Businesses Push New Mexico to Get COVID Vaccinations

Some enticements are designed for employees and others are for customers and the public. The incentives, some of which have been offered for weeks, acknowledge it’s necessary at times to nudge people toward good deeds.

A person receiving a vaccination in their arm.
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(TNS) -  It never hurts to receive a cash bonus or a tortilla after getting a coronavirus shot.

At Bueno Foods in Albuquerque, fully vaccinated employees received $70 each, and people who attended a company-organized vaccination clinic each got a package of tortillas.

Many businesses, groups and states hope to attract people to coronavirus vaccination clinics with treats, tickets, tuition and cash prizes.

Some enticements are designed for employees and others are for customers and the public. The incentives, some of which have been offered for weeks, acknowledge it's necessary at times to nudge people toward good deeds.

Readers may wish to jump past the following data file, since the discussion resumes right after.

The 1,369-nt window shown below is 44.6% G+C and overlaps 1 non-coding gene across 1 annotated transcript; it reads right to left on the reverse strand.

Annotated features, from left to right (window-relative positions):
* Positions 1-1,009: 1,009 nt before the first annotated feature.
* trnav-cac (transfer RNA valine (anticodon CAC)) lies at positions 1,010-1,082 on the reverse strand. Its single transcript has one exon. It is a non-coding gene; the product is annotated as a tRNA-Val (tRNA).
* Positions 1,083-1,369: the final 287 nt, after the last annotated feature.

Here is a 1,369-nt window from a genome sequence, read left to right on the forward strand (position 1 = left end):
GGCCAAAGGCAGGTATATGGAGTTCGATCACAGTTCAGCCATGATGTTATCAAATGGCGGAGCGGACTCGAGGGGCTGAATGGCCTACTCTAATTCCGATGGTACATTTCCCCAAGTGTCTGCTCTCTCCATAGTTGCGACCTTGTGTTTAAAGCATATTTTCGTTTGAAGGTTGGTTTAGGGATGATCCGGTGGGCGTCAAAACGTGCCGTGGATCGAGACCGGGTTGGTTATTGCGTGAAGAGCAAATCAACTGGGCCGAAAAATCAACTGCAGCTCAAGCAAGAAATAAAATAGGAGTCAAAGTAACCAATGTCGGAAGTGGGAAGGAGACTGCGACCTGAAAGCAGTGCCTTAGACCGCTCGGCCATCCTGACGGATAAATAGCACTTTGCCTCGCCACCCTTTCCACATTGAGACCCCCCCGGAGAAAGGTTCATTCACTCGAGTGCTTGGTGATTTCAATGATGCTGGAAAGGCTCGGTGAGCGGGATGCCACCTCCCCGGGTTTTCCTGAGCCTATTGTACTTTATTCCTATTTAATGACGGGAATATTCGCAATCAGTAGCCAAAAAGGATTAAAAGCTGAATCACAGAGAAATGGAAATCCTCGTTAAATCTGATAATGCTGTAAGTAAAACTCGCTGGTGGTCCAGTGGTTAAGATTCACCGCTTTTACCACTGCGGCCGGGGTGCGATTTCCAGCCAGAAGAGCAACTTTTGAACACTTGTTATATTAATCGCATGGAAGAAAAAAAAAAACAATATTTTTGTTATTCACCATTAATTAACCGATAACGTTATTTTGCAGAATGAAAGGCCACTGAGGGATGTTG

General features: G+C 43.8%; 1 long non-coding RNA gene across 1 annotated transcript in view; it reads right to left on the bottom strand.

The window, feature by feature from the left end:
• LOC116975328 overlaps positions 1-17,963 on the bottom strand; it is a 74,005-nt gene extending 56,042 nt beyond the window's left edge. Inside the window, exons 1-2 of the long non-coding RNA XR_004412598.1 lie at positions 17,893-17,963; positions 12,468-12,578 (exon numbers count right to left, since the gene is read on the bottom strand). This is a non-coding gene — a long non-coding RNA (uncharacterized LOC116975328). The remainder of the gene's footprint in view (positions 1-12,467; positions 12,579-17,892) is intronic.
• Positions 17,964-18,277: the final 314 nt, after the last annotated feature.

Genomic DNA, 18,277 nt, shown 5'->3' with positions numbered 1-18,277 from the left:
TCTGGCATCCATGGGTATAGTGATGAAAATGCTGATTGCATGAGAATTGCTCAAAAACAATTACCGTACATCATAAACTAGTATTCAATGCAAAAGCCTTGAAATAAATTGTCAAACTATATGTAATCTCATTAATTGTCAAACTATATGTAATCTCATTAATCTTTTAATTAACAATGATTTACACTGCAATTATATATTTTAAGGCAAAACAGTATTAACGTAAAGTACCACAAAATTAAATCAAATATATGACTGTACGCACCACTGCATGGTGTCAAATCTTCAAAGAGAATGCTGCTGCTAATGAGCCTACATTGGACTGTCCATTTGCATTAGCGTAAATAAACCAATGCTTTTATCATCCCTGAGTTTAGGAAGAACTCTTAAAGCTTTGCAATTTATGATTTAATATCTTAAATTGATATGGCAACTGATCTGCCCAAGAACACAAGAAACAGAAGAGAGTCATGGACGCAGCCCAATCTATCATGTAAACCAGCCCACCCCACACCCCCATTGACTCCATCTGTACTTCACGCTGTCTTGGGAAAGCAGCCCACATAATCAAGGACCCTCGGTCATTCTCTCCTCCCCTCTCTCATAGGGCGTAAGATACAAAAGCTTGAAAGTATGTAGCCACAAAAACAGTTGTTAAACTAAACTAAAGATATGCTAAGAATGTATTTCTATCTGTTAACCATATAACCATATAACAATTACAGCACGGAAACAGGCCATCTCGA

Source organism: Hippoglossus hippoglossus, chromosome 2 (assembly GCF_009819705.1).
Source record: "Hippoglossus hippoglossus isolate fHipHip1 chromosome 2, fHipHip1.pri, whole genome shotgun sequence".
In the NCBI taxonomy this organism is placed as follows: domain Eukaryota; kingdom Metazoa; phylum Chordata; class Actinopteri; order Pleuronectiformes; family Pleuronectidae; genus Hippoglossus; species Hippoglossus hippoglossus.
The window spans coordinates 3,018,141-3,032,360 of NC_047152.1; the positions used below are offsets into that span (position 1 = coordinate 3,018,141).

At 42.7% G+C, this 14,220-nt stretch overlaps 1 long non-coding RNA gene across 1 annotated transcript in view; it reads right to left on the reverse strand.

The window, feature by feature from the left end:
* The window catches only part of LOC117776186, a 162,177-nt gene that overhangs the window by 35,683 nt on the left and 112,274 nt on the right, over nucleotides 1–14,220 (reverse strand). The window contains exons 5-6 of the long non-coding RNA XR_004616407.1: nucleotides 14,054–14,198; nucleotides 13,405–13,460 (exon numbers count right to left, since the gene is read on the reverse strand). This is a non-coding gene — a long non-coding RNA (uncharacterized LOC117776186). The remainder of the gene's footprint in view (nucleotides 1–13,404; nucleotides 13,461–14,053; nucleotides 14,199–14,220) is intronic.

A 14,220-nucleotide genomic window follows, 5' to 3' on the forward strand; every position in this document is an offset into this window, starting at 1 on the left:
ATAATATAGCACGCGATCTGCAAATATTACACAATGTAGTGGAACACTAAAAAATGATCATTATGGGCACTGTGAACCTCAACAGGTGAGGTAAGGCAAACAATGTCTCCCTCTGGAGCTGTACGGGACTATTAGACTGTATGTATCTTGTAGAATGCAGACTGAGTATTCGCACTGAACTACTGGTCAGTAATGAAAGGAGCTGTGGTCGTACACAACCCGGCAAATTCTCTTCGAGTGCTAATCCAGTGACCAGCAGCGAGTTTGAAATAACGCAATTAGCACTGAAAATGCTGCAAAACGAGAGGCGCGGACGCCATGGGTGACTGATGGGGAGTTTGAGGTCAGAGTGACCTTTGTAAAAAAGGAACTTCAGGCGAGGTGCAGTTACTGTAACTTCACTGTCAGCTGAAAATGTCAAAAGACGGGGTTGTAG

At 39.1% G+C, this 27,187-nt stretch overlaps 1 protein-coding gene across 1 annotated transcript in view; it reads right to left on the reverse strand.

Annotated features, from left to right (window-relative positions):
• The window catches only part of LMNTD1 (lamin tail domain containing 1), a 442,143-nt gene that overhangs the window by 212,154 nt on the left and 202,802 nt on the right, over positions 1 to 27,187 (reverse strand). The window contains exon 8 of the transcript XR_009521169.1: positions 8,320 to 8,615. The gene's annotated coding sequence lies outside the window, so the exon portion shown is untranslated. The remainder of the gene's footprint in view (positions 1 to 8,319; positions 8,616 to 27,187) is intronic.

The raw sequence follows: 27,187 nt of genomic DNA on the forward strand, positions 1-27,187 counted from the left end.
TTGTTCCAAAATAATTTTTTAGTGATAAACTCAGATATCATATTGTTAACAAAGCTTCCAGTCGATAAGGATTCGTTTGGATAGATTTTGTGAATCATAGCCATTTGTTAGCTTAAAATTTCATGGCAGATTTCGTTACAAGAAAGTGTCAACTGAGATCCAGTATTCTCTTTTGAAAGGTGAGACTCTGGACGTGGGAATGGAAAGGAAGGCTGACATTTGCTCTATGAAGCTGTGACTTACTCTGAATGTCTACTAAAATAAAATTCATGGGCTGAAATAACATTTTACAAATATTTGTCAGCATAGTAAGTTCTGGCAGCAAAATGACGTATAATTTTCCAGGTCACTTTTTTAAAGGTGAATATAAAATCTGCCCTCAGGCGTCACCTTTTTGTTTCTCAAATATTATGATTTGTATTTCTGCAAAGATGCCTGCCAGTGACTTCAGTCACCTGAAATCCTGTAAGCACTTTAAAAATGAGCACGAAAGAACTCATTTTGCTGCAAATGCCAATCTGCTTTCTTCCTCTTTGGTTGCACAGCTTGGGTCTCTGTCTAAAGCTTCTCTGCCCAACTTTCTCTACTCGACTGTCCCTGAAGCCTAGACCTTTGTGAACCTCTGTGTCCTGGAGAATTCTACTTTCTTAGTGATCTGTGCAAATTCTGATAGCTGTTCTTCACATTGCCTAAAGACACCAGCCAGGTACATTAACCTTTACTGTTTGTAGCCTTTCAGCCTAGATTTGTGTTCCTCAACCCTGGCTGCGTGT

Following the lead of several local companies, New Mexico last week joined numerous states in offering a shot at big cash prizes for those who are vaccinated. For some, though, the incentives raise questions about the ethics of enticements and the appropriate use of tax money by states.

A national organization that conducts surveys and studies health issues says incentives have the potential to help but can backfire. The strongest incentive, the Kaiser Family Foundation said late last month, would be a vaccine with full Food and Drug Administration approval as opposed to the three vaccines that currently have emergency use authorization.